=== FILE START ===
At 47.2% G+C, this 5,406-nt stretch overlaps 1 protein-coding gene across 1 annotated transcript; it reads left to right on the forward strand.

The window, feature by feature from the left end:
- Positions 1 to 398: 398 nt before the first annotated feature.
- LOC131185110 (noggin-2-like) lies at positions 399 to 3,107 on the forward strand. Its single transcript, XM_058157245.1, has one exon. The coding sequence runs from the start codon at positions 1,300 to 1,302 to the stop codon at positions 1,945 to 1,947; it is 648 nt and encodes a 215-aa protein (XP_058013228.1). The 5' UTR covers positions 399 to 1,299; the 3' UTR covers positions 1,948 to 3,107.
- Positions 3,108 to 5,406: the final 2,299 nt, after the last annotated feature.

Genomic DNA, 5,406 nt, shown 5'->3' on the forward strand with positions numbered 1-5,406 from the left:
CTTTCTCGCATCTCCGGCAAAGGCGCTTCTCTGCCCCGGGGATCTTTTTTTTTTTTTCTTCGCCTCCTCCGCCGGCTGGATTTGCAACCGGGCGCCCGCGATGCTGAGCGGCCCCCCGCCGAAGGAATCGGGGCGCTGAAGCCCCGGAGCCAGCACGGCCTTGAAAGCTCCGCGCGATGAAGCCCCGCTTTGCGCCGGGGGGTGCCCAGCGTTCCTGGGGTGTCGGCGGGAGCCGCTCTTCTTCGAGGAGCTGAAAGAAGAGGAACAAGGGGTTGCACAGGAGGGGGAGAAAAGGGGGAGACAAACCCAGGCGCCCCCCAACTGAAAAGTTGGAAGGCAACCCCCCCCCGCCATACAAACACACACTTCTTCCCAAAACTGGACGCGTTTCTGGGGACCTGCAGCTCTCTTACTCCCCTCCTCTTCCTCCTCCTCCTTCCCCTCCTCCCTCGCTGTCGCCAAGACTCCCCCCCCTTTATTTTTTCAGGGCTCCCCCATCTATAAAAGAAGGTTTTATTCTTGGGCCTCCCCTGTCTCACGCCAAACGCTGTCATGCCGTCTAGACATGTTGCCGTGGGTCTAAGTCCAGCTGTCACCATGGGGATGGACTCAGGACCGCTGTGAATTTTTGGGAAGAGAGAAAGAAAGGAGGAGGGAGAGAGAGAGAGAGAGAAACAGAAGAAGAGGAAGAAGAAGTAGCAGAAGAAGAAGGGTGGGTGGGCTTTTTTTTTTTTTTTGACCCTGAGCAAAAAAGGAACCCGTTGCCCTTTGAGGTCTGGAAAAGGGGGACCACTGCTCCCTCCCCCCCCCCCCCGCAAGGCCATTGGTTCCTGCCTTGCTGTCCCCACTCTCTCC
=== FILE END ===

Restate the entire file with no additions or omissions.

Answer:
At 47.2% G+C, this 5,406-nt stretch overlaps 1 protein-coding gene across 1 annotated transcript; it reads left to right on the forward strand.

The window, feature by feature from the left end:
- Positions 1 to 398: 398 nt before the first annotated feature.
- LOC131185110 (noggin-2-like) lies at positions 399 to 3,107 on the forward strand. Its single transcript, XM_058157245.1, has one exon. The coding sequence runs from the start codon at positions 1,300 to 1,302 to the stop codon at positions 1,945 to 1,947; it is 648 nt and encodes a 215-aa protein (XP_058013228.1). The 5' UTR covers positions 399 to 1,299; the 3' UTR covers positions 1,948 to 3,107.
- Positions 3,108 to 5,406: the final 2,299 nt, after the last annotated feature.

Genomic DNA, 5,406 nt, shown 5'->3' on the forward strand with positions numbered 1-5,406 from the left:
CTTTCTCGCATCTCCGGCAAAGGCGCTTCTCTGCCCCGGGGATCTTTTTTTTTTTTTCTTCGCCTCCTCCGCCGGCTGGATTTGCAACCGGGCGCCCGCGATGCTGAGCGGCCCCCCGCCGAAGGAATCGGGGCGCTGAAGCCCCGGAGCCAGCACGGCCTTGAAAGCTCCGCGCGATGAAGCCCCGCTTTGCGCCGGGGGGTGCCCAGCGTTCCTGGGGTGTCGGCGGGAGCCGCTCTTCTTCGAGGAGCTGAAAGAAGAGGAACAAGGGGTTGCACAGGAGGGGGAGAAAAGGGGGAGACAAACCCAGGCGCCCCCCAACTGAAAAGTTGGAAGGCAACCCCCCCCCGCCATACAAACACACACTTCTTCCCAAAACTGGACGCGTTTCTGGGGACCTGCAGCTCTCTTACTCCCCTCCTCTTCCTCCTCCTCCTTCCCCTCCTCCCTCGCTGTCGCCAAGACTCCCCCCCCTTTATTTTTTCAGGGCTCCCCCATCTATAAAAGAAGGTTTTATTCTTGGGCCTCCCCTGTCTCACGCCAAACGCTGTCATGCCGTCTAGACATGTTGCCGTGGGTCTAAGTCCAGCTGTCACCATGGGGATGGACTCAGGACCGCTGTGAATTTTTGGGAAGAGAGAAAGAAAGGAGGAGGGAGAGAGAGAGAGAGAGAAACAGAAGAAGAGGAAGAAGAAGTAGCAGAAGAAGAAGGGTGGGTGGGCTTTTTTTTTTTTTTTGACCCTGAGCAAAAAAGGAACCCGTTGCCCTTTGAGGTCTGGAAAAGGGGGACCACTGCTCCCTCCCCCCCCCCCCCGCAAGGCCATTGGTTCCTGCCTTGCTGTCCCCACTCTCTCC